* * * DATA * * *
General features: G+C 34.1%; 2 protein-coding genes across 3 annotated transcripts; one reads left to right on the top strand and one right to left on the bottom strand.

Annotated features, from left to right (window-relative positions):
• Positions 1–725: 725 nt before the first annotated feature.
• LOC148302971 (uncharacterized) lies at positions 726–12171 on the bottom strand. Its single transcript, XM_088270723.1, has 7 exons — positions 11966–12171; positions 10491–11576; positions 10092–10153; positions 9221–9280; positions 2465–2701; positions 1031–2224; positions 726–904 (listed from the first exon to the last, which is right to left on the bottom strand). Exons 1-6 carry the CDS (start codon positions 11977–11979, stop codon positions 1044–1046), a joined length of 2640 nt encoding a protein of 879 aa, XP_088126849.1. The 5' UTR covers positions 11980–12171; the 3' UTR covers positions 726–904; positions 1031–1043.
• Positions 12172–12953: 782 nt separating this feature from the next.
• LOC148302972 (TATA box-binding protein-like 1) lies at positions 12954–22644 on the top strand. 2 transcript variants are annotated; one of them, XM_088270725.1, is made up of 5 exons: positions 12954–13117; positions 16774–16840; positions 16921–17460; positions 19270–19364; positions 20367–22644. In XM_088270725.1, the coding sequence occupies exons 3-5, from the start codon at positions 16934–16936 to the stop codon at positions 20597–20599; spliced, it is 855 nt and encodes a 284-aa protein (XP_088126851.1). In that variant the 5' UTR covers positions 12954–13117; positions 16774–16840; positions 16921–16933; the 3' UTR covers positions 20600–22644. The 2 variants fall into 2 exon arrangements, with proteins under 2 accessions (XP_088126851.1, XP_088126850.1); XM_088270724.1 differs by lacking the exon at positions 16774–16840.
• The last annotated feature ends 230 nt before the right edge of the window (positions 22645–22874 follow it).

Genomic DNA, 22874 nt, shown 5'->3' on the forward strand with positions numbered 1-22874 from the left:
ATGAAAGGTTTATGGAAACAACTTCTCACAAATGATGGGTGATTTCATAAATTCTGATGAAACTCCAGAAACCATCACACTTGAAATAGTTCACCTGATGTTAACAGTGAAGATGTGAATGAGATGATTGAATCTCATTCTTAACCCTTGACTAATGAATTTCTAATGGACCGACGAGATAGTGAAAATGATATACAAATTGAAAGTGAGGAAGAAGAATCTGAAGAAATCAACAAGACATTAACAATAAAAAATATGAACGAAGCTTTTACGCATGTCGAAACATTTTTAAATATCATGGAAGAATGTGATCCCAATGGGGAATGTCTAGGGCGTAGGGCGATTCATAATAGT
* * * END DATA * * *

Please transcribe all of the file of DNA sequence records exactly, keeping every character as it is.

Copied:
General features: G+C 34.1%; 2 protein-coding genes across 3 annotated transcripts; one reads left to right on the top strand and one right to left on the bottom strand.

Annotated features, from left to right (window-relative positions):
• Positions 1–725: 725 nt before the first annotated feature.
• LOC148302971 (uncharacterized) lies at positions 726–12171 on the bottom strand. Its single transcript, XM_088270723.1, has 7 exons — positions 11966–12171; positions 10491–11576; positions 10092–10153; positions 9221–9280; positions 2465–2701; positions 1031–2224; positions 726–904 (listed from the first exon to the last, which is right to left on the bottom strand). Exons 1-6 carry the CDS (start codon positions 11977–11979, stop codon positions 1044–1046), a joined length of 2640 nt encoding a protein of 879 aa, XP_088126849.1. The 5' UTR covers positions 11980–12171; the 3' UTR covers positions 726–904; positions 1031–1043.
• Positions 12172–12953: 782 nt separating this feature from the next.
• LOC148302972 (TATA box-binding protein-like 1) lies at positions 12954–22644 on the top strand. 2 transcript variants are annotated; one of them, XM_088270725.1, is made up of 5 exons: positions 12954–13117; positions 16774–16840; positions 16921–17460; positions 19270–19364; positions 20367–22644. In XM_088270725.1, the coding sequence occupies exons 3-5, from the start codon at positions 16934–16936 to the stop codon at positions 20597–20599; spliced, it is 855 nt and encodes a 284-aa protein (XP_088126851.1). In that variant the 5' UTR covers positions 12954–13117; positions 16774–16840; positions 16921–16933; the 3' UTR covers positions 20600–22644. The 2 variants fall into 2 exon arrangements, with proteins under 2 accessions (XP_088126851.1, XP_088126850.1); XM_088270724.1 differs by lacking the exon at positions 16774–16840.
• The last annotated feature ends 230 nt before the right edge of the window (positions 22645–22874 follow it).

Genomic DNA, 22874 nt, shown 5'->3' on the forward strand with positions numbered 1-22874 from the left:
ATGAAAGGTTTATGGAAACAACTTCTCACAAATGATGGGTGATTTCATAAATTCTGATGAAACTCCAGAAACCATCACACTTGAAATAGTTCACCTGATGTTAACAGTGAAGATGTGAATGAGATGATTGAATCTCATTCTTAACCCTTGACTAATGAATTTCTAATGGACCGACGAGATAGTGAAAATGATATACAAATTGAAAGTGAGGAAGAAGAATCTGAAGAAATCAACAAGACATTAACAATAAAAAATATGAACGAAGCTTTTACGCATGTCGAAACATTTTTAAATATCATGGAAGAATGTGATCCCAATGGGGAATGTCTAGGGCGTAGGGCGATTCATAATAGT